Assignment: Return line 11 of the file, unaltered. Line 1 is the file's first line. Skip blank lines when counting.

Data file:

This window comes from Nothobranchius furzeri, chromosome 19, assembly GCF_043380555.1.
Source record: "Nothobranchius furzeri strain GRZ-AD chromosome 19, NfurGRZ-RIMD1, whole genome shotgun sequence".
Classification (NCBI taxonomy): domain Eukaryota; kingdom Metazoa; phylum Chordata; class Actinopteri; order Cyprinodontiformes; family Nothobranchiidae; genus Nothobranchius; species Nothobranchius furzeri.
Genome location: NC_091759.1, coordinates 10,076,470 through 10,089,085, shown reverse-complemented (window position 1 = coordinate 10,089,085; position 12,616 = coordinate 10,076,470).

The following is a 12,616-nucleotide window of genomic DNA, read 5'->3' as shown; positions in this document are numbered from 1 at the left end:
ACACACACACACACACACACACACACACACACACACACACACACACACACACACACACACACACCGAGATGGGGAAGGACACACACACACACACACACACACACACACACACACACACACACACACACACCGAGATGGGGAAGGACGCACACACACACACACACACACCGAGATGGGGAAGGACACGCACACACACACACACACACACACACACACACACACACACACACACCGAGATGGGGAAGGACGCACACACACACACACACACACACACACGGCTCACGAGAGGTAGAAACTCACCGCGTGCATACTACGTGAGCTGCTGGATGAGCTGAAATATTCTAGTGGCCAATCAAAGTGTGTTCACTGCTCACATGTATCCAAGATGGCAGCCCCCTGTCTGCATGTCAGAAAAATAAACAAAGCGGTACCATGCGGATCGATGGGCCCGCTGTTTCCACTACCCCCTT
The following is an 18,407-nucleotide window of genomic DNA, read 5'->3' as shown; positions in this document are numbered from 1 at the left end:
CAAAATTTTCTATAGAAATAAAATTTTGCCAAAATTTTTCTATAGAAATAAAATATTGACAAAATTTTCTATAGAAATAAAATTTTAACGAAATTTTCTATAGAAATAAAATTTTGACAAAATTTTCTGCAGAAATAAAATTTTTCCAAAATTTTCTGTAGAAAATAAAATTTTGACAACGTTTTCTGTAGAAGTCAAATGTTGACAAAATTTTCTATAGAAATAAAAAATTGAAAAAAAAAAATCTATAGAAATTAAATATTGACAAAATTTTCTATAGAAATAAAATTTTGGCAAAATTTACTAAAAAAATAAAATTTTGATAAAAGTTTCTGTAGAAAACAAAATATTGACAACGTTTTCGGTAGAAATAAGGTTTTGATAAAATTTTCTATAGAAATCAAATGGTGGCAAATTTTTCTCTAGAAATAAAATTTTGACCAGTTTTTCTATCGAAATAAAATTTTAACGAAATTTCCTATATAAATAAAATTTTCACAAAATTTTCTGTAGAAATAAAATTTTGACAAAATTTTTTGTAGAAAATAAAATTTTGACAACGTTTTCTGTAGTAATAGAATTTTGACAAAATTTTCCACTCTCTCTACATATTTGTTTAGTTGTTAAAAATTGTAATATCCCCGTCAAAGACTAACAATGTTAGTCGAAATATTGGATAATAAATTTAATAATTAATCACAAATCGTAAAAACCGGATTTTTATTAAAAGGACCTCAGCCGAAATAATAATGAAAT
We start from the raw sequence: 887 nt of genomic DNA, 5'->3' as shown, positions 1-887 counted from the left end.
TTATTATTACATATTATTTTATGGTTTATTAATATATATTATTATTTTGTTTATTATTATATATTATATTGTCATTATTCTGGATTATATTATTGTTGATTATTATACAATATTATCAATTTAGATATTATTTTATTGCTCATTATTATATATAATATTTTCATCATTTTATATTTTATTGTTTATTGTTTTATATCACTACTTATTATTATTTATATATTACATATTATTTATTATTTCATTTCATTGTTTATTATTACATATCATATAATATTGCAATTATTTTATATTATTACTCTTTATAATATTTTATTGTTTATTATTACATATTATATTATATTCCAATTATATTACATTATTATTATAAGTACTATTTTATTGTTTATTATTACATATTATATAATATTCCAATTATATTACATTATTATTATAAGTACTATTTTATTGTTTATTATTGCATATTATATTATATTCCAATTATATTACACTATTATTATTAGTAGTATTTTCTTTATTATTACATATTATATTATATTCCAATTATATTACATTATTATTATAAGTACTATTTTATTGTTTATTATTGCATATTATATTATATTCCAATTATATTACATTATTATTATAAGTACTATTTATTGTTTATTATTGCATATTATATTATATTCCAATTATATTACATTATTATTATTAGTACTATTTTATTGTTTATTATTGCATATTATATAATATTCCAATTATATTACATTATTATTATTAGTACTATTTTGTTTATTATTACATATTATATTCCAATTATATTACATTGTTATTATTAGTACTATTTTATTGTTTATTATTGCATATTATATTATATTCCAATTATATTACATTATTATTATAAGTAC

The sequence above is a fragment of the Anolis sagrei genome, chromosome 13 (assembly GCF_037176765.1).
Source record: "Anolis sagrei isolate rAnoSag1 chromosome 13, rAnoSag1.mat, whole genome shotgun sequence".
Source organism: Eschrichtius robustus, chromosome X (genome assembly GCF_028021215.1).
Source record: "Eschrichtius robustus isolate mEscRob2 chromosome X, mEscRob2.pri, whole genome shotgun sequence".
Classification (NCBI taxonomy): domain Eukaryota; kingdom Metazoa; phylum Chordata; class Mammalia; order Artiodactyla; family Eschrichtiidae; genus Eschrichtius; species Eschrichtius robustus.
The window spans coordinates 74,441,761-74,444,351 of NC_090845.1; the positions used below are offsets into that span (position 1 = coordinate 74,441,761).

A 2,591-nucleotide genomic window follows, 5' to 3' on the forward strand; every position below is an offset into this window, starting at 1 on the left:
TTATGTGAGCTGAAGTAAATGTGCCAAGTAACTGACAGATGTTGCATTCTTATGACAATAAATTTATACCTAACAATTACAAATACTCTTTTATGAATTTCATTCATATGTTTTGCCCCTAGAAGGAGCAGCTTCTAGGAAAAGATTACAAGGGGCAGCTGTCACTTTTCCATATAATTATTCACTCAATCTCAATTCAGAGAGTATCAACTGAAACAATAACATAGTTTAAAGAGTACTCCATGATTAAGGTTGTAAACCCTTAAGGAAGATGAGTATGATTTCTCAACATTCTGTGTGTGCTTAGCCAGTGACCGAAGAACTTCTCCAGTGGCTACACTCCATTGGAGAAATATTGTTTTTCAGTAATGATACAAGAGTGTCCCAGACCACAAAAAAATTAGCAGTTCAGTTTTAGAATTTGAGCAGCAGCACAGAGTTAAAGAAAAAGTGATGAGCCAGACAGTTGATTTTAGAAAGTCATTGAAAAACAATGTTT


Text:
The sequence above is a fragment of the Anolis sagrei genome, chromosome 13 (assembly GCF_037176765.1).